Montrealer who lit 1976 Olympic cauldron describes 'awesome' experience

Stéphane Préfontaine was 15 when he lit the Olympic cauldron at the Montreal Games. He recounts the experience 40 years later.

Stéphane Préfontaine was 15 when he carried torch, lit cauldron

Sandra Henderson and Stéphane Préfontaine were teenagers (16 and 15, respectively) when they were chosen to light the Olympic cauldron. Préfontaine said it took longer than he'd anticipated for the cauldron to ignite but once it did, the crowd went wild. (© 1976 / Comité International Olympique (CIO) - All rights reserved)

While he was running through Montreal's Olympic Stadium, 73,000 people cheering him on as he moved toward the cauldron, the only thing Stéphane Préfontaine desperately wanted was to not mess up.

Then he and Sandra Henderson, his running partner, got to the cauldron, went to light it — nothing.

"We got really nervous for a couple of seconds. We didn't know what was going on," he said.

They waited there with thousands of eyes on them for what felt like eternity.  

"And then the whole thing lit, people cheered, it was overwhelming," he said.

A surprise honour

Préfontaine first fell in love with track while attending a summer sports camp in Maine as an 8-year-old boy.

At the end of the camp, they held a mini-Olympics and he cleaned up.

By the time he was 15-years-old, Préfontaine was a sprinter specializing in the 200 and 400 metres and dreaming of competing in the Olympics.

One day his track team, based out of Collège Brébeuf, received a visit from Olympic organizers looking for torch relay participants. Préfontaine was selected and paired up with Henderson, a runner from Toronto.

"The organizers were looking for youth because they wanted to show Canada was a young, forward-looking country," he said.

Préfontaine and Henderson did their first practice run at 5 a.m. the day of the ceremony. (Canadian Press)

The pair practised running side by side around a track but were never told what role they would have in the ceremonies. All they knew was that they would possibly be in the stadium, or part of another event on Mount Royal.

They stayed in a hotel the night before the ceremony. The morning of July 17, 1976, Préfontaine was woken up at 5 a.m. and brought to the stadium where he and Henderson had their first and only rehearsal of the route they would run to the cauldron.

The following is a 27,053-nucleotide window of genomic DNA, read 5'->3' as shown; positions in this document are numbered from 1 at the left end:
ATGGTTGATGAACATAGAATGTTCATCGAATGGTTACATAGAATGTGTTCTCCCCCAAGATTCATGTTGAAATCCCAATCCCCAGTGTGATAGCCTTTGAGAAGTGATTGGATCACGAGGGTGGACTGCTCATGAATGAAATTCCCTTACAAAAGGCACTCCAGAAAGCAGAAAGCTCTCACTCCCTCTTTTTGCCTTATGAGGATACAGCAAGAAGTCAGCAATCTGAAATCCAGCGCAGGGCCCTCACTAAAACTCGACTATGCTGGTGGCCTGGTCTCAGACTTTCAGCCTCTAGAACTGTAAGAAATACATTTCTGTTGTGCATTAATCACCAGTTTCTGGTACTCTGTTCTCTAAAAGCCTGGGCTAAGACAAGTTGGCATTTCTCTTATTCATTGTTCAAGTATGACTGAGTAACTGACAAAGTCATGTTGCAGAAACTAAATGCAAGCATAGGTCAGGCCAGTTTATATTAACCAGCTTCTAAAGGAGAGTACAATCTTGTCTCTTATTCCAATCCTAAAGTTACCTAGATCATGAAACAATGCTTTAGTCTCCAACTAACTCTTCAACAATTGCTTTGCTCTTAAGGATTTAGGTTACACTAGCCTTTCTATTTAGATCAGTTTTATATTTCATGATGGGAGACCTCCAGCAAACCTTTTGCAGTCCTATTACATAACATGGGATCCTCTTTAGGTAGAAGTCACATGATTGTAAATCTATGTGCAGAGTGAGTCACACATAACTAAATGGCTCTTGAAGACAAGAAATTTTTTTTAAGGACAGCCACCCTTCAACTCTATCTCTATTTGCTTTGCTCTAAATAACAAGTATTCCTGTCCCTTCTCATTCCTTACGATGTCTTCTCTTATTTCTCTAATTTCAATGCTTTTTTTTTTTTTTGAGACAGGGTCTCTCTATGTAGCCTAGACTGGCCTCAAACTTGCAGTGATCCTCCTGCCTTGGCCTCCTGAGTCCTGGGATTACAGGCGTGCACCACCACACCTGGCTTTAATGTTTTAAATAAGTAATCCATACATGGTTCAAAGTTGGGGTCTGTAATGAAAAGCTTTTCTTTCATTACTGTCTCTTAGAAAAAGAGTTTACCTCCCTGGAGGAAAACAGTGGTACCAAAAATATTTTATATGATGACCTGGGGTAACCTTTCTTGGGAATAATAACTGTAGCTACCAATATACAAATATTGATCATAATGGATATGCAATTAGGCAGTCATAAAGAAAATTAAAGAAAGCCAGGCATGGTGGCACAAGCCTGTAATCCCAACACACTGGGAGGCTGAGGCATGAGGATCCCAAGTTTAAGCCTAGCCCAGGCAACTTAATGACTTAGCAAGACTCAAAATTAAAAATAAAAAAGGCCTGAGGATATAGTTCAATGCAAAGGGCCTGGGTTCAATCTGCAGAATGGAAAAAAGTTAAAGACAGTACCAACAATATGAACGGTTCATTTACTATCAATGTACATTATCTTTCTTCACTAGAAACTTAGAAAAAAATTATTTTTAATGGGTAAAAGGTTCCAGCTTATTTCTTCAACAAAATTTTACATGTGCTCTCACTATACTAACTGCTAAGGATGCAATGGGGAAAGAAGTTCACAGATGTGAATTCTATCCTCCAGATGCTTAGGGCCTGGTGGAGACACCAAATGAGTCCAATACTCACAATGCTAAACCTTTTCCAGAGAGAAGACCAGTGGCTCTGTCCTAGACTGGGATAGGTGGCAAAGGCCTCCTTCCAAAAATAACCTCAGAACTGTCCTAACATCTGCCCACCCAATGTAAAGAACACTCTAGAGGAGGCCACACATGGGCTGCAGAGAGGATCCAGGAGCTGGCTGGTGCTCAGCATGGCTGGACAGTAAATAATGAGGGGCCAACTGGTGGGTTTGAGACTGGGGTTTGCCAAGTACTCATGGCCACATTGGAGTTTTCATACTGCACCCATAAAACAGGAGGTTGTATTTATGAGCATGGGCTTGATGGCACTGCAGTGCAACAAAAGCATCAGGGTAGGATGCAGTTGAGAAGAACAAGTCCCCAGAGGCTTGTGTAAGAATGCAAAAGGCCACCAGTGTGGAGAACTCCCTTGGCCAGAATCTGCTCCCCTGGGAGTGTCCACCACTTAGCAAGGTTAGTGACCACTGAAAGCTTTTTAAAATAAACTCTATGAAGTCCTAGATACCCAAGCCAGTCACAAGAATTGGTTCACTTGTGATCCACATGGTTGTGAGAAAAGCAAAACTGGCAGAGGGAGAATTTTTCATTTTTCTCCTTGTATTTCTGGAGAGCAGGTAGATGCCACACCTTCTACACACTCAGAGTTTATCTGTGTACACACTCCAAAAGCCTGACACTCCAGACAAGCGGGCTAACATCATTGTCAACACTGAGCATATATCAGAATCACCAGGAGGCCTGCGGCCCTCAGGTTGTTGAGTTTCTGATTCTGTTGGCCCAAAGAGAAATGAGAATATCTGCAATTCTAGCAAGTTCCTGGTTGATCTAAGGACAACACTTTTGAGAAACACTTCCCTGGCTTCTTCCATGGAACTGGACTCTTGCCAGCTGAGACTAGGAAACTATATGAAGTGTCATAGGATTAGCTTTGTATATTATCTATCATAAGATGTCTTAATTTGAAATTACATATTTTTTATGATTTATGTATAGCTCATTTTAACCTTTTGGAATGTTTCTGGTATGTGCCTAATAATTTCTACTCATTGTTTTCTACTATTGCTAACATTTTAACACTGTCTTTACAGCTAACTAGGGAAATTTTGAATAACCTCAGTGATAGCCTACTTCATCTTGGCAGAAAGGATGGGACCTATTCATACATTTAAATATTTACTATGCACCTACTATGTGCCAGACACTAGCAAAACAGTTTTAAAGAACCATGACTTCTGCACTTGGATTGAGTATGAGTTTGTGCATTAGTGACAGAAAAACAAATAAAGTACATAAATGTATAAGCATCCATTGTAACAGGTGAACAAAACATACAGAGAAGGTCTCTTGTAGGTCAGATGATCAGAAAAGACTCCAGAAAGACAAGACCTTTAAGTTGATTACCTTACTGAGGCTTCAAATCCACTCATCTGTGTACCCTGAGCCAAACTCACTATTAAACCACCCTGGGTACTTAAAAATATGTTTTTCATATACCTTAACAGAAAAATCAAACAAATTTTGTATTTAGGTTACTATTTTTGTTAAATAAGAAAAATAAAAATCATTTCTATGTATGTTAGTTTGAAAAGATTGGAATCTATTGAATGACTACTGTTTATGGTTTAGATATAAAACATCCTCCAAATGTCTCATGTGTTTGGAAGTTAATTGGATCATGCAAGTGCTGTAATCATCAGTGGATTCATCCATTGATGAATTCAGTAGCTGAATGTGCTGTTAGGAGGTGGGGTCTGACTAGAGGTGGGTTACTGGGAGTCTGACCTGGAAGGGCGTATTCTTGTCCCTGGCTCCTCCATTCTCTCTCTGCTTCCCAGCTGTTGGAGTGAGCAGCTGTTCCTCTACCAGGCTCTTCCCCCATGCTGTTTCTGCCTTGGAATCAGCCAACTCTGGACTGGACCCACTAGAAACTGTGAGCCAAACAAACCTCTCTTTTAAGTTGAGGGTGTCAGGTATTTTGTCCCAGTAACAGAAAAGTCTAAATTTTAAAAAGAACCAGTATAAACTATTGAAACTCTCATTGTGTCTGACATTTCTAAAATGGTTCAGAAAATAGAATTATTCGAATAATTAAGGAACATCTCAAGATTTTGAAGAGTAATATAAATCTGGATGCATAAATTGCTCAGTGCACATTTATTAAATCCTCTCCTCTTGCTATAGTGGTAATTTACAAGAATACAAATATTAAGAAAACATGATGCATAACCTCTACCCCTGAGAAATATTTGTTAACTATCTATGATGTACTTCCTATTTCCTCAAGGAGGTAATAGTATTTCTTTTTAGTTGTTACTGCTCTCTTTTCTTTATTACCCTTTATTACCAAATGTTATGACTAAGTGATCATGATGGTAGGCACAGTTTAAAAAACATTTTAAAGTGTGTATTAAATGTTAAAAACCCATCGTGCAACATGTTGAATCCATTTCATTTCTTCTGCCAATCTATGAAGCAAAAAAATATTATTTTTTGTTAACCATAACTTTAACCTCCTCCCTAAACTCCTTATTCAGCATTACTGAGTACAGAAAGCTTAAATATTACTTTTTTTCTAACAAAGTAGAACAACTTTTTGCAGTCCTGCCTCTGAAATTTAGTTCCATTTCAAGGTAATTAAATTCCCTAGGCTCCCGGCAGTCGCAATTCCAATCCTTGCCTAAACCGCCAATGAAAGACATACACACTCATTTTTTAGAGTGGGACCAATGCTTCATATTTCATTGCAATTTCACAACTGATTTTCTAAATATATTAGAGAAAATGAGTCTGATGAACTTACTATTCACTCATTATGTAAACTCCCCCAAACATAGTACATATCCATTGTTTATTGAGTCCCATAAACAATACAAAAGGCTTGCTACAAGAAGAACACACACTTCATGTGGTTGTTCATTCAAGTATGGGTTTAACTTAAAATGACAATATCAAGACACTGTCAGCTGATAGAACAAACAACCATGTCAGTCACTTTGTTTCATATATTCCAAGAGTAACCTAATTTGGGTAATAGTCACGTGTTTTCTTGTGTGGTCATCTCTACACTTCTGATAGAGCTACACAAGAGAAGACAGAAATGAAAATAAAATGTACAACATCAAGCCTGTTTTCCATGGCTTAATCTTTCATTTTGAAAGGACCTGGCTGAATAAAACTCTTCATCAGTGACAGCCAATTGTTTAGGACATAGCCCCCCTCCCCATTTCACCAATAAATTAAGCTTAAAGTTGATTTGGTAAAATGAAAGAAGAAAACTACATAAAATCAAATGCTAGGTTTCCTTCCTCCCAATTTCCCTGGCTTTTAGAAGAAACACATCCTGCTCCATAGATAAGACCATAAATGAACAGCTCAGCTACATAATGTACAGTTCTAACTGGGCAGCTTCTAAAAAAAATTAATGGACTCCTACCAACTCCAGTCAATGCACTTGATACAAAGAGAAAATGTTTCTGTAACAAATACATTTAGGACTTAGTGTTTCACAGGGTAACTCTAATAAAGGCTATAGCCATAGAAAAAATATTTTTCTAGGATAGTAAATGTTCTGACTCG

An amazing moment

Later that afternoon, they took their positions outside the stadium and waited for the torch runners to arrive.

"There were so many people outside the stadium. They knew something was happening but they didn't know what," he said.

They ran with the torch through a huge garage door and into the stadium. As they ran, spectators slowly started to notice their arrival, creating a wave of cheers that followed them until they hit the track.

"Everyone could see us and there was an explosion of sound. It was very impressive," he said.

Sandra Henderson and Stéphane Préfontaine were teenagers (16 and 15, respectively) when they were chosen to light the Olympic cauldron at the 1976 Olympics. 1:29

They were trying to stay stone-faced and focused, but were slowed down by excited athletes stepping onto the track to take pictures.

Once the delay at lighting the cauldron was over, Préfontaine felt all the stress and pressure evaporate and tried to take everything in.

"That whole moment was very emotional," he said.
Stéphane Préfontaine is now the president of Préfontaine Capital Inc., an independent investment advisory firm. (Submitted by Stéphane Préfontaine)

After their official jobs were done, the two runners were given passes to any event they wanted to see.

Préfontaine went to as many athletic events as he could. He also met then prime minister Pierre Trudeau and attended a gymnastics event with him. He was chauffeured to the Montreal Forum in a private limousine.

Now the president of an independent investment advisory firm, Préfontaine retired from running due to an injury when he was still a teenager.

So while his dream of running in the Games never panned out, he still holds a special place in Olympic history.

"It was awesome," he said.